Virginia Will Leave California Electric Vehicle Mandate, Governor Announces

Jack Phillips
By Jack Phillips
June 5, 2024US News

Virginia Gov. Glenn Youngkin announced his state will stop following California’s standards that would mandate that every new car sold in the state be electric by 2035.

In a news release issued Wednesday, the Republican governor said he made the decision due to what he described as a “misguided electric vehicle mandate imposed by unelected leaders nearly 3,000 miles away from the Commonwealth” of Virginia.

“The idea that government should tell people what kind of car they can or can’t purchase is fundamentally wrong. Virginians deserve the freedom to choose which vehicles best fit the needs of their families and businesses,” he said. “The law is clear, and I am proud to announce Virginians will no longer be forced to live under this out-of-touch policy.”

Lawmakers in Virginia passed a measure in 2021 that aligned the state’s car emissions rules with California’s rules. In 2022, the California Air Resources Board initiated a measure that would gradually ban the sale of new gas-powered vehicles in the state before banning them in their entirety by 2035. The gradual ban would start in January 2025.

In California, 35 percent of new cars will be required to be electric vehicles by 2026. Manufacturers that sell a gas-powered car that doesn’t comply with state standards could be fined up to $20,000 per car.

However, according to the governor’s office, only 9 percent of all vehicles sold in the commonwealth last year were fully electric vehicles, meaning that “hundreds of millions of dollars in penalties” could be doled out in the near future.

“Virginia auto consumers and dealers could be forced to bear these costs. Not only would this leave auto dealers with less money to pay staff, offer raises, and grow their businesses, it could force many small auto dealers to permanently close their doors,” the news release said.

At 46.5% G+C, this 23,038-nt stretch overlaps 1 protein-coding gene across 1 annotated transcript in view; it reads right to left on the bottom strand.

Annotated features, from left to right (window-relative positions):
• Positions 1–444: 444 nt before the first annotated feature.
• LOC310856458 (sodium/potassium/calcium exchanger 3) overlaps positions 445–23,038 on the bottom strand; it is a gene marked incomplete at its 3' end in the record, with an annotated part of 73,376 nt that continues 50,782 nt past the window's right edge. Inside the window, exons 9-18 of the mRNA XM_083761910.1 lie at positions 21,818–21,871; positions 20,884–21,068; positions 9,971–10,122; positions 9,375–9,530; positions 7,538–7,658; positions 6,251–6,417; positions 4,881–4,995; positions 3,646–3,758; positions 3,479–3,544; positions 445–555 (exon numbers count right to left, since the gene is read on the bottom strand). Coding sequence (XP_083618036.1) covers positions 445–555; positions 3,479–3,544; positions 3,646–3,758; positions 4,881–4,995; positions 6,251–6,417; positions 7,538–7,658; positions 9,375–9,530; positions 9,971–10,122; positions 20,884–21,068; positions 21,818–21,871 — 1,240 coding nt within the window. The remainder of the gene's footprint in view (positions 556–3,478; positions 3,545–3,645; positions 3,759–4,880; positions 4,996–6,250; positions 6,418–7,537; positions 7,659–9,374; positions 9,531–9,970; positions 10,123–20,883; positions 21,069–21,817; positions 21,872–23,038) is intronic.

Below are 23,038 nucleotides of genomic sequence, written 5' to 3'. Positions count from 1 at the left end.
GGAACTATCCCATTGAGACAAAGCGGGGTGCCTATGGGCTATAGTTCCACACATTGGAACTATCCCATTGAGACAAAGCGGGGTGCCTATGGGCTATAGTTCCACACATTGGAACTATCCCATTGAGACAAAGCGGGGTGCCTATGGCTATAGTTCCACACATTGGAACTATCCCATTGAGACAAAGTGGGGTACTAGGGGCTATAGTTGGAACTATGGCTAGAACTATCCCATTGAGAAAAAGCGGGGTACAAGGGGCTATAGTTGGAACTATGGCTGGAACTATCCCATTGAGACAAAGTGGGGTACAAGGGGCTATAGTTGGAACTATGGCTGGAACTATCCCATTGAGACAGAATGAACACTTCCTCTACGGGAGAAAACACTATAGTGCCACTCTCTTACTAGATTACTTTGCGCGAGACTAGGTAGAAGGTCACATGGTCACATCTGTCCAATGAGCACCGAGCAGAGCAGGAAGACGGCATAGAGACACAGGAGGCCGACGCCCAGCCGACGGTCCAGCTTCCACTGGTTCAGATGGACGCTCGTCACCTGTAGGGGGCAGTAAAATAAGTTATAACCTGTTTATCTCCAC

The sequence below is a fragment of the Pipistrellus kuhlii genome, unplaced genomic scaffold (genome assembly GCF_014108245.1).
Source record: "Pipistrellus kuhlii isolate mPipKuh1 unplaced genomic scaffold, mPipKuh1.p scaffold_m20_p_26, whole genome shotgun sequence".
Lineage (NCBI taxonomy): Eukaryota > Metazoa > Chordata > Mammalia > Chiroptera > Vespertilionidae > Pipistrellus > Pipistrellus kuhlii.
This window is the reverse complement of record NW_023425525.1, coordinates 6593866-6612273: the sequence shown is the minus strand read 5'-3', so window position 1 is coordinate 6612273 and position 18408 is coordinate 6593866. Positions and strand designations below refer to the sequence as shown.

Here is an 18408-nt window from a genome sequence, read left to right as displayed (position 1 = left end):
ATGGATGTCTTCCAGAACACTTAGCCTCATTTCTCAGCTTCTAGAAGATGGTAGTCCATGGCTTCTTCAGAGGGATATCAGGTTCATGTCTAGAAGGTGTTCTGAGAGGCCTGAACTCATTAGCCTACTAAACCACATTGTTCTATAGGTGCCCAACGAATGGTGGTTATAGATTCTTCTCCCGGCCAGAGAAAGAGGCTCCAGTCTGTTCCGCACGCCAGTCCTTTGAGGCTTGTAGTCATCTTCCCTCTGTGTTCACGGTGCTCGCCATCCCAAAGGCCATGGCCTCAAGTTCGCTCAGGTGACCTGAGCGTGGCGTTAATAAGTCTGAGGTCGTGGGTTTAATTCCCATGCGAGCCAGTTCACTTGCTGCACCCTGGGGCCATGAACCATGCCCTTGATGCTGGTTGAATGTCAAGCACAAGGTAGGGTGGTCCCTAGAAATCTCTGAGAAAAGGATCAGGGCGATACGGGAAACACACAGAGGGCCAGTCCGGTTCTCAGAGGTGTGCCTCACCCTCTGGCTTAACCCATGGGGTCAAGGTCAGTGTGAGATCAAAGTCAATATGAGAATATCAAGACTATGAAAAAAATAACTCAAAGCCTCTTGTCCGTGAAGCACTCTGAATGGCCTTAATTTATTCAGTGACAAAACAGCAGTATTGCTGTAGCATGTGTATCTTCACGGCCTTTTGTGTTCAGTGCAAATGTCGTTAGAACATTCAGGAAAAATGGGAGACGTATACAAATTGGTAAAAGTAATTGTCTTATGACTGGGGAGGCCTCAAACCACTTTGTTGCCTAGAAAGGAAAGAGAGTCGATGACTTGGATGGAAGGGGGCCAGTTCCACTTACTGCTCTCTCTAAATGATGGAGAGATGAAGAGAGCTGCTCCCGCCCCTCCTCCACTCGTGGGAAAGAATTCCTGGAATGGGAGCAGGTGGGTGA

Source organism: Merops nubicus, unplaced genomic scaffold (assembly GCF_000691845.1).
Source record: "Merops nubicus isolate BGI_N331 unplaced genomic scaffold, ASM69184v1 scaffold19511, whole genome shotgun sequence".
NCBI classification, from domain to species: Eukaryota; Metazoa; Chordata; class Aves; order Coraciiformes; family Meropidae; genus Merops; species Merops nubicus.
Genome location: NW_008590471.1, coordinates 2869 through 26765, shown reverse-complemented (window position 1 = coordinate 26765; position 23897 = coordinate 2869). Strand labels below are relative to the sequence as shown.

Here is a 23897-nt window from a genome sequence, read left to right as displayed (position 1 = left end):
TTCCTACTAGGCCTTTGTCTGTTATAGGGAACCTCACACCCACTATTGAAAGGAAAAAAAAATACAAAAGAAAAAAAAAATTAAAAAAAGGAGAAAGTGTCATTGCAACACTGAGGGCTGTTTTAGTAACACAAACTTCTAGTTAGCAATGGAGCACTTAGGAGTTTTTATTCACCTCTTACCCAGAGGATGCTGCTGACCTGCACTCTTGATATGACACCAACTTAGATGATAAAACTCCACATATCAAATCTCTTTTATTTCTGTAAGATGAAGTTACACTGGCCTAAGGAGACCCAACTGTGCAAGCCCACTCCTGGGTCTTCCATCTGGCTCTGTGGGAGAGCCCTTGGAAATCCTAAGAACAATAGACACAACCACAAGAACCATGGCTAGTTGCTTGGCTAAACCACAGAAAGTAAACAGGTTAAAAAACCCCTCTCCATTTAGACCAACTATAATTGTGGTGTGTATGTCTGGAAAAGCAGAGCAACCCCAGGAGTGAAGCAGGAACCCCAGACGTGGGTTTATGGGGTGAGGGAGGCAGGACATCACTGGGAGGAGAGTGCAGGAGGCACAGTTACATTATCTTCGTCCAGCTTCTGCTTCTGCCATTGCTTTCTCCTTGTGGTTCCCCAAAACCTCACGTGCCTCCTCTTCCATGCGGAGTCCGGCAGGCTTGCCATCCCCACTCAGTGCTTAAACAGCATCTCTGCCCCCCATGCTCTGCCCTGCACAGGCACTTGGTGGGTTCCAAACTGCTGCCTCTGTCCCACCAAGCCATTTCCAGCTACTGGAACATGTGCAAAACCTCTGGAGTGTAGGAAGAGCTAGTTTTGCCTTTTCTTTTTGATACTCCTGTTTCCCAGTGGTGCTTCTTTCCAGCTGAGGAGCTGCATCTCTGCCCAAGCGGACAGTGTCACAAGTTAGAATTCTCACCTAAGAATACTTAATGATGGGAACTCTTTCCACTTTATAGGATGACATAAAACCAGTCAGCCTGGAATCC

An opinion from Attorney General Jason Miyares said that the law doesn’t require Virginia to follow the California regulation. Instead, the commonwealth will follow federal regulation standards, starting on Jan. 1, 2025, he said.

“Thankfully the law does not bind us to their regulations,” he wrote. “California does not control which cars Virginians buy and any thoughts that automobile manufacturers should face millions of dollars in civil penalties rather than allowing our citizens to choose their own vehicles is completely absurd.”


In a statement, the Southern Environmental Law Center (SELC) signaled that it would challenge Mr. Youngkin’s decision in court, describing it as “illegal.”

“Governor Youngkin’s attempt to wave his hand and dismiss Virginia’s Clean Cars law is illegal, shortsighted, and bad public policy,” Trip Pollard, with SELC, said in a statement. “The Clean Cars standards will help spur the transition to cleaner vehicles and bring significant health and environmental benefits to all Virginians. That is why the General Assembly adopted them. The Governor tried to get the legislature to repeal the law and failed; he cannot just dictate a different outcome.”

The Virginia Automobile Dealers Association, which backs Mr. Youngkin’s decision, said that it previously supported the adoption of the California emissions standards but has now backed away because “consumer demand for EVs” isn’t there.

The group said in a statement Wednesday that their previous support was “done to drive demand for fully electric vehicles in Virginia and support dealer interests,” but “reality” then set in.

“The reality, however, is that consumer demand for EVs in Virginia and nationally has not yet materialized, compounded by costs, ‘range anxiety,’ and the lack of charging and electrical infrastructure to support these new vehicles. We continue to believe EV goals are achievable, but on a longer timeline,” it added.

Democrats, meanwhile, have said that Mr. Youngkin is overstepping his authority as governor. On Wednesday, state House Majority Leader Charniele Herring said that his effort to remove the California-aligned mandate is trying to circumvent legislature passed in the commonwealth.

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Tesla Superchargers in San Rafael, Calif., on Feb. 15, 2023. (Justin Sullivan/Getty Images)

“He’s showing his complete disregard for existing law by going around the General Assembly and pandering to corporate polluters,” she told the Washington Post.

“The governor seems to think we live in a dictatorship where only he decides what the law is,” Senate Majority Leader Scott A. Surovell, a Democrat, told the paper. He added that the governor’s move will be “destructive of Virginia’s pro-business reputation.”

State Sen. Barbara Favola, a Democrat, told WUSA9 that “this is not a California mandate. This is a Virginia mandate that the governor is trying to overrule.”

“So, what he’s doing is trying to make the standards that the Virginia lawmakers adopted, he’s trying to make them look extreme,” she added.

The Epoch Times has contacted the Democratic Party of Virginia for comment.

From The Epoch Times

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